The U.S. Environmental Protection Agency released today the 17th annual U.S. greenhouse gas inventory. The final report shows overall emissions in 2010 increased by 3.2% from the previous year because the economy expanded slightly. In addition, a factor was an increase in demand for electricity for air conditioning due to warmer summer weather during 2010.
EPA said that total emissions of the six main greenhouse gases in 2010 were equivalent to 6,822 million metric tons of carbon dioxide. These gases include carbon dioxide, methane, nitrous oxide, hydrofluorocarbons, perfluorocarbons and sulfur hexafluoride. EPA estimates that overall emissions have grown by more than 10% from 1990 to 2010.
After taking office in 2009, President Obama – prompted by a 2007 Supreme Court decision affirming that the Clean Air Act covered greenhouse gases – directed DOT and EPA to speed development of auto fuel efficiency and greenhouse gas emissions standards on a national basis. The previous Bush Administration had declined to do so, leading to lawsuits from environmental groups, potentially causing chaos and economic harm to automakers, as well as hurting the U.S. economy.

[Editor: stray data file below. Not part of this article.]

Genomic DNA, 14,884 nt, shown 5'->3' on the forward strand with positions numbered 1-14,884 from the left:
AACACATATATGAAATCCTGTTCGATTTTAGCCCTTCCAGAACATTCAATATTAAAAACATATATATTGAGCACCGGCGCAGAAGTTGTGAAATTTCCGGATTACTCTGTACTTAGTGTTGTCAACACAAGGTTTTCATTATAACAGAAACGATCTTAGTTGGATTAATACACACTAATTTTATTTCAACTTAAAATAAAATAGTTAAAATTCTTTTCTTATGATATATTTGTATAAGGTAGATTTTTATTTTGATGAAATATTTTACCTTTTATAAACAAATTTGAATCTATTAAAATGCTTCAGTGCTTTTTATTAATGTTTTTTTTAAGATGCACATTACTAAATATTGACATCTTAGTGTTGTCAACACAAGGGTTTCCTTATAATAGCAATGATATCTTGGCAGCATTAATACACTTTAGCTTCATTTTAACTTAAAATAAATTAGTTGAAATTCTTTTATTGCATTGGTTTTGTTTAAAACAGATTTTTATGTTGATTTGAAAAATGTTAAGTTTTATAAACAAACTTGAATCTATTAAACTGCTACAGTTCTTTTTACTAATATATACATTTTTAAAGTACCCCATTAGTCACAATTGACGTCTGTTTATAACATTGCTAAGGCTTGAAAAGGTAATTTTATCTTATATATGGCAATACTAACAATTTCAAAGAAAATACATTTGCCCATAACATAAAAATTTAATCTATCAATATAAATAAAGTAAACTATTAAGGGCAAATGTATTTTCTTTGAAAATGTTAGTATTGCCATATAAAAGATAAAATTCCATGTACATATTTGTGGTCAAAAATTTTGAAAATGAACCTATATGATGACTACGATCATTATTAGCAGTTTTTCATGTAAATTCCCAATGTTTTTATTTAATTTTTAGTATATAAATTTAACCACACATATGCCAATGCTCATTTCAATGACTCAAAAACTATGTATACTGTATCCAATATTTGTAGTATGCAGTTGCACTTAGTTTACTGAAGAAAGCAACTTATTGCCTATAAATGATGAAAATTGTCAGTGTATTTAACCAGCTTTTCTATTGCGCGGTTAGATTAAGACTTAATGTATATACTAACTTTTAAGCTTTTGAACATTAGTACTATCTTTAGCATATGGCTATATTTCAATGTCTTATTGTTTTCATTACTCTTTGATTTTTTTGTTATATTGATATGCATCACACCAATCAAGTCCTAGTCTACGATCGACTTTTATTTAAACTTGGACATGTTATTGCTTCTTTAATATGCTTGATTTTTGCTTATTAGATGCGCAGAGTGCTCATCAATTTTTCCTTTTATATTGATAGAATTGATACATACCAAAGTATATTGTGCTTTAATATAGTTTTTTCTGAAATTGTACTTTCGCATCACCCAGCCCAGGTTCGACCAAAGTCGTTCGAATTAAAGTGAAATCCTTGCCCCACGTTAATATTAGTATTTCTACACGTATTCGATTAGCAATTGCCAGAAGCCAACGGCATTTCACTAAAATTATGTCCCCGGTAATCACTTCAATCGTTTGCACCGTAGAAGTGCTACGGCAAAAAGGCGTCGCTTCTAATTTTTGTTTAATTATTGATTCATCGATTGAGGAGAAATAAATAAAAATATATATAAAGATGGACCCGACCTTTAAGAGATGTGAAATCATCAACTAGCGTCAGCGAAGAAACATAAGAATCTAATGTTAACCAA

EPA in 2009 determined that “greenhouse gas pollution threatens Americans’ health and welfare by leading to long lasting changes in our climate that can have a range of negative effects on human health and the environment.” Tougher national fuel economy standards ensued, and they could go as high as 54 mpg.
One giant caveat here: The EPA window sticker rating is not the same as the EPA CAFE rating used by automakers. As a rule, window sticker ratings are 25% lower than the numbers used for CAFE compliance. Moreover, the sticker ratings have been adjusted downward in recent years after drivers complained they were too optimistic. (See EPA Says Fuel Economy at Record High, CO2 at Record Low)
Currently, there is no uniform national limit on the amount of carbon pollution new power plants can emit, which comes from burning fossil fuels but EPA is in the process of issuing them. (See EPA Announces Carbon Pollution Limits for New Power Plants)
The Inventory of U.S. Greenhouse Gas Emissions and Sinks: 1990-2010 is the latest annual report that the United States has submitted to the Secretariat of the United Nations Framework Convention on Climate Change, which attempts to provide an overall framework for intergovernmental efforts to tackle the challenge posed by climate change.
The inventory tracks annual greenhouse gas emissions at the national level and presents historical emissions from 1990 to 2010. The inventory also calculates carbon dioxide emissions that are removed from the atmosphere by “sinks,” e.g., through the uptake of carbon by forests, vegetation and soils.
More on the greenhouse gas report http://www.epa.gov/climatechange/emissions/usinventoryreport.html,